Introducing Toast

For our example we will create a simple Receiver class that listens for an SMS text message and when a message arrives briefly pops up a message, called a Toast, to the user with the content of the message. A Toast is a simple, nonpersistent message designed to alert the user of some occurring event. Toasts are a great way to let a user know that a call is coming in, an SMS or email has arrived, or some other event hasjust happened.

To look at how we can use a Toast, let's create a simple example. To build the example, first create a new project called SMSNotifyExample in Eclipse. You can use whatever package name you like, but for this chapter we will use com.msi.man-ning.chapter8. Now that we have created the project, let's edit AndroidManifest.xml. You will need to add tags so that your AndroidManifest.xml file looks like listing 8.1.

Listing 8.1 AndroidManifest.xml for SMSNotifyExample

<?xml version= "1.0" encoding= "utf - 8 " ? > Define user permissions to allow SMS messages Q

<manifest xmlns:android="http://schemas.android.com/apk/res/android" package="com.msi.manning.chapter8">

<uses-permission android:name="android.permission.RECEIVE_SMS" /> <—

<application android:icon="@drawable/chat"> <-

<activity android:name=".SMSNotifyActivity"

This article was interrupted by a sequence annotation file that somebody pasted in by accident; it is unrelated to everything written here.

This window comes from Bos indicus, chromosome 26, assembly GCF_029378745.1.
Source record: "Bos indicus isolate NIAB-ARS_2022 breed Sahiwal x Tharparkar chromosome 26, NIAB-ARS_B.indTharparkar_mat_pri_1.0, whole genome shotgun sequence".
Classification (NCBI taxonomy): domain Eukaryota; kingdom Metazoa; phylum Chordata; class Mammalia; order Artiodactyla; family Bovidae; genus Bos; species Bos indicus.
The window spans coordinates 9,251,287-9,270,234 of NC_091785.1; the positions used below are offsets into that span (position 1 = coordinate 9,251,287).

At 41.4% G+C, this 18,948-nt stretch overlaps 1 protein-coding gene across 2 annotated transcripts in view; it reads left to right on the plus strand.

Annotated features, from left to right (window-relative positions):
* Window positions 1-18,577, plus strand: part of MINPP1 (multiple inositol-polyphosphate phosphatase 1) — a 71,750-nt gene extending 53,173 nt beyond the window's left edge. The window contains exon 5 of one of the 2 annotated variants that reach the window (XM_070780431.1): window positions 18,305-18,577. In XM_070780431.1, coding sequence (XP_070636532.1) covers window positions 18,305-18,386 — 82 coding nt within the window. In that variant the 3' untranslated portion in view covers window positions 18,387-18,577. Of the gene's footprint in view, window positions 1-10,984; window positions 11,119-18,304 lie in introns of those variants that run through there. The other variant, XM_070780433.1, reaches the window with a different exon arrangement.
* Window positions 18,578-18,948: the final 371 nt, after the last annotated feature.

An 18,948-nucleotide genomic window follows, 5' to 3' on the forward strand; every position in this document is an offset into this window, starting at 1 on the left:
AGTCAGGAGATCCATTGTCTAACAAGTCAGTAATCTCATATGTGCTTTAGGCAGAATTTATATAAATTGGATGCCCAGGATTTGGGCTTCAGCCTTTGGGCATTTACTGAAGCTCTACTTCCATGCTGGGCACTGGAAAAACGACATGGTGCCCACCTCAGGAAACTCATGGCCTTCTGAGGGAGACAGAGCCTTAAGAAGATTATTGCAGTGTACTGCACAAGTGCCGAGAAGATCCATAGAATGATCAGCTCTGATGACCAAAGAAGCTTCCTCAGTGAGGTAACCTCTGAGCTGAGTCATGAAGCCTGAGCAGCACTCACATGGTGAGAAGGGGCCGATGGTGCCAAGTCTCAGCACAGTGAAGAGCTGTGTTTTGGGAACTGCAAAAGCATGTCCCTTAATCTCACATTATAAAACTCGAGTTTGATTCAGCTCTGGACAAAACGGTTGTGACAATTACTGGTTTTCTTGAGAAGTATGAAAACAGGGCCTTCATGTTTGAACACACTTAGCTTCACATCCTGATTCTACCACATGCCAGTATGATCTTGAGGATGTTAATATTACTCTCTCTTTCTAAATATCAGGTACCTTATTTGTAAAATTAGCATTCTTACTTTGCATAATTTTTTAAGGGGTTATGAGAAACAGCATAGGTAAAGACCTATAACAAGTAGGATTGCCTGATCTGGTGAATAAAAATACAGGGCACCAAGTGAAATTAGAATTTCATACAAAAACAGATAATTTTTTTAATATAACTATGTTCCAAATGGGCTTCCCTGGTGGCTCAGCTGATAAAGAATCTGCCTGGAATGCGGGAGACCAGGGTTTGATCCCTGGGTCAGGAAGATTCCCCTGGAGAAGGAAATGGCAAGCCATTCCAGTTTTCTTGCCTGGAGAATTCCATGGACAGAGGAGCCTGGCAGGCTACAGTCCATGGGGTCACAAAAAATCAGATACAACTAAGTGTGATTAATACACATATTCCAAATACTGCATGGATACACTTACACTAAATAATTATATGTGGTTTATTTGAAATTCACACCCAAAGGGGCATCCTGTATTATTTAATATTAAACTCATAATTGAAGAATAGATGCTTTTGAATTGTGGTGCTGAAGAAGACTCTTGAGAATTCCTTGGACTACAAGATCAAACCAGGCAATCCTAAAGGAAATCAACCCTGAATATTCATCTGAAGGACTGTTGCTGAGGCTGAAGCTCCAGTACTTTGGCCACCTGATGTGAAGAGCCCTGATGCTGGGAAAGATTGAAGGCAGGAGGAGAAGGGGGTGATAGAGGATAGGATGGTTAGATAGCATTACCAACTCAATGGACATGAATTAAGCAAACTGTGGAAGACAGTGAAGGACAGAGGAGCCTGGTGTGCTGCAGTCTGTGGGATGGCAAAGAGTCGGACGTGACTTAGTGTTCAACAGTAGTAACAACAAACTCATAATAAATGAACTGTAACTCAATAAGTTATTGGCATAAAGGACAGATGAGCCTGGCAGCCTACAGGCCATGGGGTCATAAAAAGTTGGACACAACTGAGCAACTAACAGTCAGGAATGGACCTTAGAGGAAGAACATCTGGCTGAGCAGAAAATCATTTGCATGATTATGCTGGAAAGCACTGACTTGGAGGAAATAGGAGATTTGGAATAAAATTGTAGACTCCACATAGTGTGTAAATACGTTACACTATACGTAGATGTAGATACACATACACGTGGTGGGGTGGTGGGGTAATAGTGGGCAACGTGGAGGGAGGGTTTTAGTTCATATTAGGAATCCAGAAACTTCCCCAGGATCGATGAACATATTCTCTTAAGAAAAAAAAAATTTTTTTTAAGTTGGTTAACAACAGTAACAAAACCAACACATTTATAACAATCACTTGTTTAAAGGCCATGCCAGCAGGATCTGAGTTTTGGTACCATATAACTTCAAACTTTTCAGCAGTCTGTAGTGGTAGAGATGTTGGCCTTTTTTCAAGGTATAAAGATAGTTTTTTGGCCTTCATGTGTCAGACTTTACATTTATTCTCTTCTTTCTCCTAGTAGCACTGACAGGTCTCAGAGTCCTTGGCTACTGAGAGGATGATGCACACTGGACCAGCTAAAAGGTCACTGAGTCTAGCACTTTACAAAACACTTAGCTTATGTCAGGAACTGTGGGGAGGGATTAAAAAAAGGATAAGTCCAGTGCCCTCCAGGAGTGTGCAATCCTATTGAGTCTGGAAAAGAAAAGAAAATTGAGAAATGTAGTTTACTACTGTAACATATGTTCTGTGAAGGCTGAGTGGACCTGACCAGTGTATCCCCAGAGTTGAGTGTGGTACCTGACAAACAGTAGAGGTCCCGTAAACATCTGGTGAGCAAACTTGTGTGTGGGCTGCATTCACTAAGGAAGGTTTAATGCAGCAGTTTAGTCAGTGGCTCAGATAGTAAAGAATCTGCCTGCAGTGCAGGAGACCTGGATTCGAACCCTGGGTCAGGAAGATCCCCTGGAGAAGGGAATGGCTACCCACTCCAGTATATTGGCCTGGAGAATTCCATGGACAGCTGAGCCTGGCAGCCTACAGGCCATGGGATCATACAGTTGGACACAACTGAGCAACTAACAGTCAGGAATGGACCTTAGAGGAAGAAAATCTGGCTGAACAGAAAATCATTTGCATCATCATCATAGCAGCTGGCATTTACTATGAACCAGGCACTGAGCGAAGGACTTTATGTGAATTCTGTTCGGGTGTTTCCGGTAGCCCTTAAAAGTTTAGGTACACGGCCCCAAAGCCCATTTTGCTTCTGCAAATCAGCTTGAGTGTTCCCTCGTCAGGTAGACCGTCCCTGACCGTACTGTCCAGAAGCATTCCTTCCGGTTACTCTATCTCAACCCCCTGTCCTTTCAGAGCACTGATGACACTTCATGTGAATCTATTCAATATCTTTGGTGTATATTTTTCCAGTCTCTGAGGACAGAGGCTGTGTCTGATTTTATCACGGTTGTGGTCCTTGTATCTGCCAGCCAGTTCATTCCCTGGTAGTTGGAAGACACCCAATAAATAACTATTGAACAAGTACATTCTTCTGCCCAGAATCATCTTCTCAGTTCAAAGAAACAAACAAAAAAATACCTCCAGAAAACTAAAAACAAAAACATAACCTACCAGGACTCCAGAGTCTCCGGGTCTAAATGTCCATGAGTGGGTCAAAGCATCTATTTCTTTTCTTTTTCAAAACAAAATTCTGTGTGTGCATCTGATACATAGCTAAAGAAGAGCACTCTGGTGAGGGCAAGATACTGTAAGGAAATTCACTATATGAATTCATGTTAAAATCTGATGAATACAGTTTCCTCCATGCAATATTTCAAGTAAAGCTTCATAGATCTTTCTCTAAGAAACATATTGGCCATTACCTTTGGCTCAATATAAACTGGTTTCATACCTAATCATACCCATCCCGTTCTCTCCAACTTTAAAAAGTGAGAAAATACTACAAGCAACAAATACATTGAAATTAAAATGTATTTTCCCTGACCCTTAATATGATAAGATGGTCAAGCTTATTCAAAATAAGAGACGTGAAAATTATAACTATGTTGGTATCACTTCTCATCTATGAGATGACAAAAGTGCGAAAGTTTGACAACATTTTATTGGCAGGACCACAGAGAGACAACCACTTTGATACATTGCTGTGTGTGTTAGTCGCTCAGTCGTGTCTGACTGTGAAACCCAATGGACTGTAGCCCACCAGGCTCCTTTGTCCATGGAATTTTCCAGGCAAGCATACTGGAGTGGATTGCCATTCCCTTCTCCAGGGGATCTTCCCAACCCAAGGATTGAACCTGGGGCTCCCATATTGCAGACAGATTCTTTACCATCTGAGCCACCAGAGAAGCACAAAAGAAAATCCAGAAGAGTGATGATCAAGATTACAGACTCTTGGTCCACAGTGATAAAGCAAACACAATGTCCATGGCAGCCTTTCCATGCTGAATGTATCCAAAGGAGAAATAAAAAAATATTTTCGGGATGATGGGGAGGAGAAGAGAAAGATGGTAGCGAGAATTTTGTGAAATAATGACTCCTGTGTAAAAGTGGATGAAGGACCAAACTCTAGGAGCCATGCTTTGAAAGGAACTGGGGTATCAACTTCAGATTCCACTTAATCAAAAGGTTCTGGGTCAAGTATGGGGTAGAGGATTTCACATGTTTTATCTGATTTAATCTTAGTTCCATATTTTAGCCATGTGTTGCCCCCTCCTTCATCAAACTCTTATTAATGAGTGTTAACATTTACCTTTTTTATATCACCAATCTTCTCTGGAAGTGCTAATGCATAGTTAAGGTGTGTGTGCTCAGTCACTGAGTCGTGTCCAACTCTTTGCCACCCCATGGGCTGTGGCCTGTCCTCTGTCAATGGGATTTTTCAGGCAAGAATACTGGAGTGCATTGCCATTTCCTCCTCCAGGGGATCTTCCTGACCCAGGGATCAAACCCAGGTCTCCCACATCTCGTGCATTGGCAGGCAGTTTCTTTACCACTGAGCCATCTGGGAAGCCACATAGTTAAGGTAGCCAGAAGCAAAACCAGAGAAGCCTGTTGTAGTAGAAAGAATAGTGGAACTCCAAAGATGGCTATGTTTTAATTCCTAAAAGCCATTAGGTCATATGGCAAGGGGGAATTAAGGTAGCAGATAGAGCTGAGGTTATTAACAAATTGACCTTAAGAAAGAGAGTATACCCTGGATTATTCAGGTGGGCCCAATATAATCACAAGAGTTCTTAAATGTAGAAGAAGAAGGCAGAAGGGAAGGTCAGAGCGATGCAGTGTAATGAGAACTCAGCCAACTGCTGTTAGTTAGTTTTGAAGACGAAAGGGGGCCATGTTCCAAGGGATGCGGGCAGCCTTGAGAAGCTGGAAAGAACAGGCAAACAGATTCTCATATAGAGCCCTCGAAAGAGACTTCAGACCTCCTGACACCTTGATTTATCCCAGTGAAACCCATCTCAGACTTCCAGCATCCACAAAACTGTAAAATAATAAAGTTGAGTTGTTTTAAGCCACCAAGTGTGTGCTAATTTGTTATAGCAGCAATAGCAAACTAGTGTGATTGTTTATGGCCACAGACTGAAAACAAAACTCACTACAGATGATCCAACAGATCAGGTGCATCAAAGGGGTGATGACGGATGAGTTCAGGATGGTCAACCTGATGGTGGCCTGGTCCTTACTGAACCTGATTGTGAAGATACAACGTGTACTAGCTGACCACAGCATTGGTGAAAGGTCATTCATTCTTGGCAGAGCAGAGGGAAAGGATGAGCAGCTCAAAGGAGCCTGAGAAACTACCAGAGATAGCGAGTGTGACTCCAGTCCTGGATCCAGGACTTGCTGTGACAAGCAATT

android :label="@string/app_name"> Define a receiver, SMSNotify,

<intent - filter> with an Intent filter ©

<action android:name="android.intent.action.MAIN" /> <category android:name="android.intent.category.LAUNCHER" /> </intent-filter> </activity>

<receiver android:name=".SMSNotifyExample"> <-

<intent-filter>

<action android:name="android.provider.Telephony.SMS_RECEIVED" /> </intent-filter>

</receiver> SMSNotifyExample

</application> acts as receiver Q

</manifest>

The AndroidManifest.xml file needs to have specific user permissions Q added to it to allow incoming SMS messages. The Android security model default is to have no permissions associated with applications, meaning applications can essentially do nothing that might harm the device or the data on the device. To provide Android permission you need to use one or more permissions. In chapter 9 we will go into greater detail about Android's security model.